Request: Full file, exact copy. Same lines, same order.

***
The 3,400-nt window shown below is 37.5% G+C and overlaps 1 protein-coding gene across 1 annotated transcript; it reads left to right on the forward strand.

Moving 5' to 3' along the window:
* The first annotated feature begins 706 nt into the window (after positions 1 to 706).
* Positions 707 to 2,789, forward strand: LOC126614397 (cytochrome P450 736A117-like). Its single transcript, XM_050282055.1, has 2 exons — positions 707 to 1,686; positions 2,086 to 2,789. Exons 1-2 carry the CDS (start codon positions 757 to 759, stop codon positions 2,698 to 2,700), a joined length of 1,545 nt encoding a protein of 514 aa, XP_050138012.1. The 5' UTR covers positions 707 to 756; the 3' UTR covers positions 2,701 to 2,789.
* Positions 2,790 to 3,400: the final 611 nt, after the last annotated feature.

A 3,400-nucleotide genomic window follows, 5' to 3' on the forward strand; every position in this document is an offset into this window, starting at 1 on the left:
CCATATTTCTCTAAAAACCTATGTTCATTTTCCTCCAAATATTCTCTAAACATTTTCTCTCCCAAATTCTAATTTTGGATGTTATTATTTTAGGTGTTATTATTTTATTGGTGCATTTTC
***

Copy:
The 3,400-nt window shown below is 37.5% G+C and overlaps 1 protein-coding gene across 1 annotated transcript; it reads left to right on the forward strand.

Moving 5' to 3' along the window:
* The first annotated feature begins 706 nt into the window (after positions 1 to 706).
* Positions 707 to 2,789, forward strand: LOC126614397 (cytochrome P450 736A117-like). Its single transcript, XM_050282055.1, has 2 exons — positions 707 to 1,686; positions 2,086 to 2,789. Exons 1-2 carry the CDS (start codon positions 757 to 759, stop codon positions 2,698 to 2,700), a joined length of 1,545 nt encoding a protein of 514 aa, XP_050138012.1. The 5' UTR covers positions 707 to 756; the 3' UTR covers positions 2,701 to 2,789.
* Positions 2,790 to 3,400: the final 611 nt, after the last annotated feature.

A 3,400-nucleotide genomic window follows, 5' to 3' on the forward strand; every position in this document is an offset into this window, starting at 1 on the left:
CCATATTTCTCTAAAAACCTATGTTCATTTTCCTCCAAATATTCTCTAAACATTTTCTCTCCCAAATTCTAATTTTGGATGTTATTATTTTAGGTGTTATTATTTTATTGGTGCATTTTC